Kathleen Chapman

Associate Professor

Department of Art History

Contact Info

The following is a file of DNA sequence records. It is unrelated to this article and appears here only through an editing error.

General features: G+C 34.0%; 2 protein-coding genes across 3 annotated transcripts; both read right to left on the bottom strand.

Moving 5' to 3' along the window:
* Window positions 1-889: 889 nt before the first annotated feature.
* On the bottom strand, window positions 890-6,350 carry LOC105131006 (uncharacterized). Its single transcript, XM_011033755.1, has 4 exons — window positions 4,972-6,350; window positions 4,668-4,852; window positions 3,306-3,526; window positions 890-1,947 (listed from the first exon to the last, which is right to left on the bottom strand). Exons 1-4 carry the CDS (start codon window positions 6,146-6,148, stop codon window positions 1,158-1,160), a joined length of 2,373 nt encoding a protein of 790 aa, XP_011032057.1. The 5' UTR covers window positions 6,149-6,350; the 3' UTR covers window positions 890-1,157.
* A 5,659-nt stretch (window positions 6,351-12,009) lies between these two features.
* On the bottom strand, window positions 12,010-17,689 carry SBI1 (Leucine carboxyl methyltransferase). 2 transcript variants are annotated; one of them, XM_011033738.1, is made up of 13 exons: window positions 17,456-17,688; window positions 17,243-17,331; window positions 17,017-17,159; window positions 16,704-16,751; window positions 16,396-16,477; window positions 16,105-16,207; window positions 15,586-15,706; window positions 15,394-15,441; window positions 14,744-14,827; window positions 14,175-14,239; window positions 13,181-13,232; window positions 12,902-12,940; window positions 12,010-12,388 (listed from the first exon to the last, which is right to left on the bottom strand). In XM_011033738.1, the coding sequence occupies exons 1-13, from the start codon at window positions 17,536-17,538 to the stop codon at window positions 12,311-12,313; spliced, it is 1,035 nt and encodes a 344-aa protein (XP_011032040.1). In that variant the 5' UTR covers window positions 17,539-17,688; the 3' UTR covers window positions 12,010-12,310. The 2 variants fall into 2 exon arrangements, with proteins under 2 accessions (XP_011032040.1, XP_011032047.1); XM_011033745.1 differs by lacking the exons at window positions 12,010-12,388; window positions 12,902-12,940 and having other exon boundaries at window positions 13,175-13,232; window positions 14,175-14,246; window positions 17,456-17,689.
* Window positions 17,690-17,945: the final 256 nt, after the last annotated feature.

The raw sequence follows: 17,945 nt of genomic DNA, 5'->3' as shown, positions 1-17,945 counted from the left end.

Kathleen Chapman is an associate professor in Art History. Chapman’s teaching and research focus primarily on Western European modernist art and visual culture, especially work made in Germany before 1945. Her research interests range from images that have tended to escape traditional art historical attention, including wildlife art and commercial poster design, to more conventional art such as German Impressionism and Expressionism. She has also cowritten articles focusing on queer literature and visual culture in the United States. Her most recent work draws on posthumanist, postcolonial, and decolonial theories to examine human-animal relationships as they are configured in works of art from the past. Her current book project examines paintings and sculptures of animals by German artists during the Wilhelmine era and the Weimar Republic in light of Germans’ reactions to environmental changes resulting from industrialization and urbanization in their immediate surroundings, and from European nations’ colonialist expansion across the globe. Her undergraduate teaching includes courses in 20 th -century art: German Expressionism, surveys of European modernism, surveys of modern and contemporary women artists. She also teaches the required Art Historical Methods class, which covers the methodological foundations of art history as a discipline, as well as recent methodological approaches that expand and critique the discipline. Graduate courses include Art, Animals, & Ecologies; Fantasies of the Modern, and Art & Design of the Machine Age. Chapman received PhDs in German Literature and Art History from University of Southern California, and a BA in Germanic Studies from Indiana University, Bloomington.